I am surprised that many citizens, all those who craved for a ‘Yahapalanaya’, have showed utter dismay over the attack carried out by some Members of Parliament on their colleagues. Various civil societies and other organizations pleaded with the public, delivered graphic sermons to the voters and published advertisements, spending millions of rupees, which they [...]

Sunday Times 2

Yasapalanists’ Parliament


I am surprised that many citizens, all those who craved for a ‘Yahapalanaya’, have showed utter dismay over the attack carried out by some Members of Parliament on their colleagues.

Various civil societies and other organizations pleaded with the public, delivered graphic sermons to the voters and published advertisements, spending millions of rupees, which they had received from foreign funding agencies, to ensure that all corrupt elements would be voted out. But, what did the voters do? They just threw back the mud and allegations at the preachers and other pious puritans, and instead, carried on their shoulders Members of Parliament accused of corruption, bribery and other offences. At the last elections, only three failed to get elected. That is not because the voters did not vote for them, but, because the voters did not have a choice, as they failed to get nominations.

The recent brawl in Parliament. Speaker Karu Jayasuriya suspended two members for a week.

So why cry; rejoice that the majority of law makers do not have the minimum educational qualification to become street cleaners. They voted, danced in the aisles after allegedly imbibing hooch distributed freely to the voters. The purists pocketed a large slice of filthy lucre and went in search of other causes to make dollars. Others, embraced their new heroes with new outfits and the Parliament was the same.

To elect Parliamentarians devoid of thuggery, hooliganism, underworld connections and ethanol dealers, is a stupendous task; what S.W.R.D. Bandaranaike said in the 1930s, soon after he returned from England, “we are not ready for universal franchise,” proves that, that was the only politically mature statement he ever made.

Even the so called messiahs of ‘Yahapalanaya’ are fighting for the most expensive limousines and a number of back up vehicles, though, not even a petty thief wants to harm them. Why should the off shoot of the LTTE harm them as they are very happy with the progress they are making to prove a statement made by an astute Tamil lawyer Shanthi Crosette Thambiah “with the mess we are in since independence, what right have the Sinhalese to rule over us?” The evil that was exorcised by the public is holding a tight grip on the Yahapalanist and committing the same cardinal sin the Rajapaksas committed.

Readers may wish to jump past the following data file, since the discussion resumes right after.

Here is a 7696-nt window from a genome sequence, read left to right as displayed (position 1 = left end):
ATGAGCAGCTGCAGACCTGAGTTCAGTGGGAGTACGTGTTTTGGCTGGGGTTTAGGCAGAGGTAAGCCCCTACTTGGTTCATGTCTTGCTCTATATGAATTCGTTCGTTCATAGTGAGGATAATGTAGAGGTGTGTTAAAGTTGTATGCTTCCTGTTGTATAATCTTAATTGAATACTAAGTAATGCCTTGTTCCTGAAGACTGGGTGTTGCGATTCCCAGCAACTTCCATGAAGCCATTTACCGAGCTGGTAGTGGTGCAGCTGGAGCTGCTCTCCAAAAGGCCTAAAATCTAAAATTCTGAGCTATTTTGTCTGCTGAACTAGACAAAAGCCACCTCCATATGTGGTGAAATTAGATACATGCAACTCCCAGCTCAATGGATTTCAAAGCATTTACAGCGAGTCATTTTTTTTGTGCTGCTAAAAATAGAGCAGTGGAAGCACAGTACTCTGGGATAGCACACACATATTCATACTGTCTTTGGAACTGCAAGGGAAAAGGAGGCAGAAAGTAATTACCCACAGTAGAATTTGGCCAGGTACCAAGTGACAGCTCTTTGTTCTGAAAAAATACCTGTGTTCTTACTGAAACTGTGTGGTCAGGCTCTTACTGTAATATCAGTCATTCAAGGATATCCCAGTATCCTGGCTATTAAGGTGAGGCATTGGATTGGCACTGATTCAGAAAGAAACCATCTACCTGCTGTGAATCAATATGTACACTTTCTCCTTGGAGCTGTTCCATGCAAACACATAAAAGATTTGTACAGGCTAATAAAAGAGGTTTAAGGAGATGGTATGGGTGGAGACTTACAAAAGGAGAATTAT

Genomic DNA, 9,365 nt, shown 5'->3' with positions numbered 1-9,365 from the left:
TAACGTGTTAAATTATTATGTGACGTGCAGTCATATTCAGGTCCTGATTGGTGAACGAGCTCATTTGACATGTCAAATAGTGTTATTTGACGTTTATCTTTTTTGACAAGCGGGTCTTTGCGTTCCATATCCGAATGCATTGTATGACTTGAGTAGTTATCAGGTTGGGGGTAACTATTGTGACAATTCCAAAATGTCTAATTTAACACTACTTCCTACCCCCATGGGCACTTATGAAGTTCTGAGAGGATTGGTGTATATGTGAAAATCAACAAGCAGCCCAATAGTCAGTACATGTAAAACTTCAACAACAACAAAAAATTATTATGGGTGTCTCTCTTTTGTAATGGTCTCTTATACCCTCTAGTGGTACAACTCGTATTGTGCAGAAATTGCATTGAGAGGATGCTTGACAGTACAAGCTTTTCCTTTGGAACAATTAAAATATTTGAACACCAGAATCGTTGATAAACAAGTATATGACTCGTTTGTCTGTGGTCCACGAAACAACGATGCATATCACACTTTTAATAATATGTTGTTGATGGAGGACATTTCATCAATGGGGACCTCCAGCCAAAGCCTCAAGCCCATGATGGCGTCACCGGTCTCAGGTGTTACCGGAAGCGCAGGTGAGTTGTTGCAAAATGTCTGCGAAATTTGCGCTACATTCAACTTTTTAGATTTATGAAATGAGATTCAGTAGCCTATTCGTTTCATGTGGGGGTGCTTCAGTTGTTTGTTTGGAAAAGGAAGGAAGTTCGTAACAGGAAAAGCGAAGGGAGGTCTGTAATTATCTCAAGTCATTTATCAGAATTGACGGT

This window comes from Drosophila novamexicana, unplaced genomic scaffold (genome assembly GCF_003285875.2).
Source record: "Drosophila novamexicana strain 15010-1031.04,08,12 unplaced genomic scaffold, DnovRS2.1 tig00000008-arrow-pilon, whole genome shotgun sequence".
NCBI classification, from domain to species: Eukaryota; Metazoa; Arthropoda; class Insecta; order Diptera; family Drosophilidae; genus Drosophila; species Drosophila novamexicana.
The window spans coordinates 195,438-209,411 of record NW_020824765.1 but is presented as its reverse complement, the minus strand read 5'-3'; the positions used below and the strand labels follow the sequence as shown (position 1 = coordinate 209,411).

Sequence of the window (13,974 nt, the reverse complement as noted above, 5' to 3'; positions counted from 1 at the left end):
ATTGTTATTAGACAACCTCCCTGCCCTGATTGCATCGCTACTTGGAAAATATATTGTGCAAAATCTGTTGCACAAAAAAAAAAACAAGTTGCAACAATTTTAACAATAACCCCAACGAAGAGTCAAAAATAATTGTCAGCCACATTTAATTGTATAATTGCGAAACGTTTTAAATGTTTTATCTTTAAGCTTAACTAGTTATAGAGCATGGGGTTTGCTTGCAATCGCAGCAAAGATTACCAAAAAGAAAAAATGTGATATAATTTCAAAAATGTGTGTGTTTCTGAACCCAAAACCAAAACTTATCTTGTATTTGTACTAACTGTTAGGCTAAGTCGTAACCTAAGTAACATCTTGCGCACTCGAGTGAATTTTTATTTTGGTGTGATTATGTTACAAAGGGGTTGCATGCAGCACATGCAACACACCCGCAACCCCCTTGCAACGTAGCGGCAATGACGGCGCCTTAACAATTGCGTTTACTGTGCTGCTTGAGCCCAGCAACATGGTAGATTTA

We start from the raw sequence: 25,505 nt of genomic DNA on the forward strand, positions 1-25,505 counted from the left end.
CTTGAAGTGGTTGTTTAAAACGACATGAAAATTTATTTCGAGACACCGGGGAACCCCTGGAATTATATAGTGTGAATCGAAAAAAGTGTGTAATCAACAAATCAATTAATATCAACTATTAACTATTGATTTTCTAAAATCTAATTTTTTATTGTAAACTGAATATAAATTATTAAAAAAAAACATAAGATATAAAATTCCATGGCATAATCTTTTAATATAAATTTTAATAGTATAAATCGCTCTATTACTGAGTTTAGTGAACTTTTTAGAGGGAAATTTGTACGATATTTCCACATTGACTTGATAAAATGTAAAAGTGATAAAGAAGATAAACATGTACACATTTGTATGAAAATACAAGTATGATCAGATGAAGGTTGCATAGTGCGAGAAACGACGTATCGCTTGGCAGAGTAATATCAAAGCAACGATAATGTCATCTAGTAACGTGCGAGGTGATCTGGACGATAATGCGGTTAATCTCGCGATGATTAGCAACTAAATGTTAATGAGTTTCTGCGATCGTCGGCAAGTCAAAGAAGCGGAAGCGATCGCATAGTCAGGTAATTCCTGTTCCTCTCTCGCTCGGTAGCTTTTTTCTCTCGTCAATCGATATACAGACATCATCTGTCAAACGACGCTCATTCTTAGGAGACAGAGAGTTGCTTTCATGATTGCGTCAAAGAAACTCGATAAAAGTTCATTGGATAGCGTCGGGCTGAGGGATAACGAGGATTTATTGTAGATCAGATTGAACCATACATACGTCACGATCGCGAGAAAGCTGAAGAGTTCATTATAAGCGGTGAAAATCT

No one, not even the fiercest advocate of good governance, would deprive such creatures nominations as they themselves feel they cannot win without the evil that has become synonymous with Sri Lankan democracy.

So, what had been uttered by the leaders, to please leaders like Rev. Maduluwawe Sobitha Thera, who innocently believed the Yahapalanists, would usher in a utopian state where the ‘rule of law’, would be the force to reckon with. Soon it dawned that Sobitha was an illusionist and was astonished that certain members rejected by the government were appointed and brought to Parliament. This could happen even in a banana republic. Maduluwawe Sobitha died as a person who had lost all future hopes for Sri Lanka.

So the brawl inside the Parliament was nothing to worry or talk about. It was much ado about nothing; Karu Jayasuriya, the Speaker, understood that it would not be possible to take any serious action against any one of them. Even the suspension of the two members for one week, was thought to be a severe punishment, as the maximum punishment the Parliament could impose was suspension of one month, so one may argue that to a minor incident where one member was injured and was sent to hospital to impose a sentence on ¼ the maximum could be considered in the present context severe.

But, there was a time when Members of Parliament were known to be honourable and learned. They displayed an exceptional ability to speak on any matter. They were all very conversant with the procedures, standing orders and powers and privileges of members. Though there were one or two exceptions, they were few and far between. But, when Rev. Sumangala Thera’s testicles were squeezed by a Member of Parliament, which eventually made the Rev. Thera resign from Parliament, it was never even discussed, the footage was not shown to the public and everyone got together and swept the matter under the carpet.

But, when Sir Albert F. Peiris was the Speaker, in the 1950s, where most Members of Parliament spoke in the Queen’s language without offending her or her husband, we were considered exceptional Parliamentarians. We had S.W.R.D. Bandaranaike, whose repartee was considered the best in South Asia, and Dr. Colvin R. De Silva and many others like them.